Karaoke: Japan’s got talent

There’s a huge shortage of karaoke bars in America. Unless you count singing karaoke to YouTube videos at the top of your lungs when none of your roommates are home. Then, maybe there isn’t a shortage.

A few of my classmates and I decided that we should go to the karaoke bar right up the street. This was during one of our free days in Kyoto. The karaoke bar we decided to go to was called Big Echo Karaoke. When you first enter the building, you are given prices and time frames.

Reading the karaoke menu was a little confusing because most of it was in Japanese. The lady at the front desk eventually handed us an English version, but we were still a little confused. At the front desk, you picked how long you wanted the karaoke room and if you wanted unlimited drinks or not.

There was a price option for around 1,000 yen (about $10 USD) for 30 minutes in the karaoke room and 2,000 yen for one hour in the karaoke room. Then, as we looked further to the right of the menu, there was an option for 2,400 yen for an hour and unlimited drinks. Naturally, we chose the last option because it seemed like the best deal. However, little did we know that it was adding 2,400 yen to the 2,000 yen. The total for everyone together was over 20,000 yen which is the equivalent of over $200 USD. Once we split up the price it was 4,400 yen per person (about $40 USD).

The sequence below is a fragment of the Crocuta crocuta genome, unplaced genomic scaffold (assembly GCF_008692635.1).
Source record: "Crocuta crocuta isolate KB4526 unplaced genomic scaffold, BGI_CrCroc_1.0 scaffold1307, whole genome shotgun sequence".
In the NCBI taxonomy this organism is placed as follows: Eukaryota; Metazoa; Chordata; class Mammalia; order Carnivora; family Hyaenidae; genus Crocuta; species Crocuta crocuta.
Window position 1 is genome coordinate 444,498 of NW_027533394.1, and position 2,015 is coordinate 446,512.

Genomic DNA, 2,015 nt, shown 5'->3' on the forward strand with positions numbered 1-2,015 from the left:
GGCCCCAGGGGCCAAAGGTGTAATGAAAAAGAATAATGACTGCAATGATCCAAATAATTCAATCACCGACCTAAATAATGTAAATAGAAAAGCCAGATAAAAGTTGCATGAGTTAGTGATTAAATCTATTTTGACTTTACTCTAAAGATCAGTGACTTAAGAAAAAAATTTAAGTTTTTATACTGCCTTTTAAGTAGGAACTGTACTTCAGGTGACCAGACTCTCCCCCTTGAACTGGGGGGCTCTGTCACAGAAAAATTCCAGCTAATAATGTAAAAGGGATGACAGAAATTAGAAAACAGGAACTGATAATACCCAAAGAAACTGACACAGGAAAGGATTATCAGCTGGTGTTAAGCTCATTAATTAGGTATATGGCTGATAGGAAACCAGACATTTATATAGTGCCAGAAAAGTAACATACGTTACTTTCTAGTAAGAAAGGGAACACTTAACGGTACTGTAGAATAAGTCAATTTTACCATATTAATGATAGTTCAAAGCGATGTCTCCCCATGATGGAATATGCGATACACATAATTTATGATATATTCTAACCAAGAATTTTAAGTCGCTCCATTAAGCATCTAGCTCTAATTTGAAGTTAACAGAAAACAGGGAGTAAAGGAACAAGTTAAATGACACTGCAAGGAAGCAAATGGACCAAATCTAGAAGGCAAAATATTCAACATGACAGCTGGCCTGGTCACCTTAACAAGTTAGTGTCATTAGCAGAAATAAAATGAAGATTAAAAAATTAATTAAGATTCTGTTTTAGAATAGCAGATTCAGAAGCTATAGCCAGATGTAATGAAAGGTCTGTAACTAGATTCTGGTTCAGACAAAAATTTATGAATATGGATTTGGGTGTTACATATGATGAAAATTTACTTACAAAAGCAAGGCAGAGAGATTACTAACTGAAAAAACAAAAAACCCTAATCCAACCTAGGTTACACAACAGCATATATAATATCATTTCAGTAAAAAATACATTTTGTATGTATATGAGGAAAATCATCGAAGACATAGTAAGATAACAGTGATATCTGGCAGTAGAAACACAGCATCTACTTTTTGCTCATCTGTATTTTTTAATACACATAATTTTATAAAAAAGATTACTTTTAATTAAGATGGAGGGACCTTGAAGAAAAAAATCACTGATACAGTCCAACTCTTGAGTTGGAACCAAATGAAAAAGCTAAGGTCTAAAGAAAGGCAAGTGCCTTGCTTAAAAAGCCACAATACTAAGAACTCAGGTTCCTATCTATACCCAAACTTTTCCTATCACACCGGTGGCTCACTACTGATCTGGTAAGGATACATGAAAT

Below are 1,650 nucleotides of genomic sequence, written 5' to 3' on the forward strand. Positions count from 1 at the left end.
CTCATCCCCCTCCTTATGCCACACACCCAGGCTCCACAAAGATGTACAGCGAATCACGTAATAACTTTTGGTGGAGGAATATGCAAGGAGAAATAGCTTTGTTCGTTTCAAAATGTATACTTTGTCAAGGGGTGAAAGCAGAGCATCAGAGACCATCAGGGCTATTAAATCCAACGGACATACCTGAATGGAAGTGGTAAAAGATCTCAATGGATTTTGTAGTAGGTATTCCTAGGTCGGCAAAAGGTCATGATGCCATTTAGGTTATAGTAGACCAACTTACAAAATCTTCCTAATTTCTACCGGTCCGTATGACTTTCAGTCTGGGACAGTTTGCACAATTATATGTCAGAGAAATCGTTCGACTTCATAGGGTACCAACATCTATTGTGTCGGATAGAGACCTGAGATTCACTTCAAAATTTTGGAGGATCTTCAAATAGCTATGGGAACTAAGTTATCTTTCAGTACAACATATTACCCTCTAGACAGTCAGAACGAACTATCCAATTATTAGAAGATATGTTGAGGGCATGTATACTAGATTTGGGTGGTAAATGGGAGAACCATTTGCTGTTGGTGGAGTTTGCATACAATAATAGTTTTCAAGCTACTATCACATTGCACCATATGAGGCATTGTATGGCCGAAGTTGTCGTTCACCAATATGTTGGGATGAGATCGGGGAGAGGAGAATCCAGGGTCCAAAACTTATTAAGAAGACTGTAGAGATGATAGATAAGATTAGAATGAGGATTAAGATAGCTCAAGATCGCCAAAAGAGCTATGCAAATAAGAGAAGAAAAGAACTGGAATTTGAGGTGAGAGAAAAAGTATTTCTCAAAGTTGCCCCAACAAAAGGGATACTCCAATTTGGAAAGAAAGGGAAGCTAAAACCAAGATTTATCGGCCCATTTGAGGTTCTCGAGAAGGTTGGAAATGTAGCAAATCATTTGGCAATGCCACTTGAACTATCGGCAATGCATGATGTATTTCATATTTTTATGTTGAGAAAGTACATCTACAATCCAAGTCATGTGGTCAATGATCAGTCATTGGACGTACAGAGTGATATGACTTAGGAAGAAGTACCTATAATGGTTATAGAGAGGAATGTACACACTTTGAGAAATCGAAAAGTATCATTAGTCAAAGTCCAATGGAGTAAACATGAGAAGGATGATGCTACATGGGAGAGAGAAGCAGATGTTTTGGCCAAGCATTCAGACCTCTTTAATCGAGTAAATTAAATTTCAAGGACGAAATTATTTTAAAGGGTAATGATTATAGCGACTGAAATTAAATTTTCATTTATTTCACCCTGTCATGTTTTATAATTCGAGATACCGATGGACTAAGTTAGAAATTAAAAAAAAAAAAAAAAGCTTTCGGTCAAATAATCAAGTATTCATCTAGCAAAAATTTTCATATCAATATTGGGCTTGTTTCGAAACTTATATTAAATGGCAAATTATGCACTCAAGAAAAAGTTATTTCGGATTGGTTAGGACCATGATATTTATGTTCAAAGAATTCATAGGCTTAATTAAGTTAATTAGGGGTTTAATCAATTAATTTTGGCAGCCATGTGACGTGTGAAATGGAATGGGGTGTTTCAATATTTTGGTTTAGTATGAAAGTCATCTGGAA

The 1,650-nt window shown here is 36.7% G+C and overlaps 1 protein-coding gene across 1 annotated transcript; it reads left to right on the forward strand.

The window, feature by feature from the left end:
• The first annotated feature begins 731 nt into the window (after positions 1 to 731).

Although the karaoke was a little pricey, it was worth every minute. There were over 100 songs to choose from. The tablet that we used to choose songs wasn’t in English, but luckily the staff and Biying (support staff from the Asia Institute, which provided support for our study abroad trip in Japan) were able to help us. The tablet also had American songs. We sang everything from “Mr. Officer” by Lil Wayne to “Bohemian Rhapsody” by Queen. There was definitely a wide variety of songs.

Ordering drinks was complicated because of the language barrier. The drink menu was primarily in Japanese (not a surprise). To order a drink, we had to use the telephone in the room and one of the staff members would answer. From there you told them what kind of drink you wanted, and they would deliver it to your room within a few minutes.

One of my favorite things about karaoke in Japan were the music videos playing in the background. I don’t think they could use the actual music video from the artist due to copyright laws. Instead there were montages and clips of people dancing or dramatic scenes of a man sitting alone at the bar. Each clip depended on the mood and tempo of the song. I think I was the only one tickled by the clips in the background.

Overall, if I ever went back, I think I’ll become a little more fluent in Japanese so I can sing songs in Japanese and read their karaoke menu!

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